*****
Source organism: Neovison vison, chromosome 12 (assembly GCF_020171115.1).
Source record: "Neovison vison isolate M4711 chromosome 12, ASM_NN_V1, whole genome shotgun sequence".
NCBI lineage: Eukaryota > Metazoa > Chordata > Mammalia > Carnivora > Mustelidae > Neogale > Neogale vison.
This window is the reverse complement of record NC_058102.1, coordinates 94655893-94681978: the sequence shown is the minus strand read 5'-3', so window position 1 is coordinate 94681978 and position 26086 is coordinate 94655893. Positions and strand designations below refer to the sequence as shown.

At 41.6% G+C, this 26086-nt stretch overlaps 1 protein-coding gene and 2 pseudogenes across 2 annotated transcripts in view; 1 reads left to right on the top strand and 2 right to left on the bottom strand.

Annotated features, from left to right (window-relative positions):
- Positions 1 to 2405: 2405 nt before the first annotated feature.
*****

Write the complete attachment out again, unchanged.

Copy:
Source organism: Neovison vison, chromosome 12 (assembly GCF_020171115.1).
Source record: "Neovison vison isolate M4711 chromosome 12, ASM_NN_V1, whole genome shotgun sequence".
NCBI lineage: Eukaryota > Metazoa > Chordata > Mammalia > Carnivora > Mustelidae > Neogale > Neogale vison.
This window is the reverse complement of record NC_058102.1, coordinates 94655893-94681978: the sequence shown is the minus strand read 5'-3', so window position 1 is coordinate 94681978 and position 26086 is coordinate 94655893. Positions and strand designations below refer to the sequence as shown.

At 41.6% G+C, this 26086-nt stretch overlaps 1 protein-coding gene and 2 pseudogenes across 2 annotated transcripts in view; 1 reads left to right on the top strand and 2 right to left on the bottom strand.

Annotated features, from left to right (window-relative positions):
- Positions 1 to 2405: 2405 nt before the first annotated feature.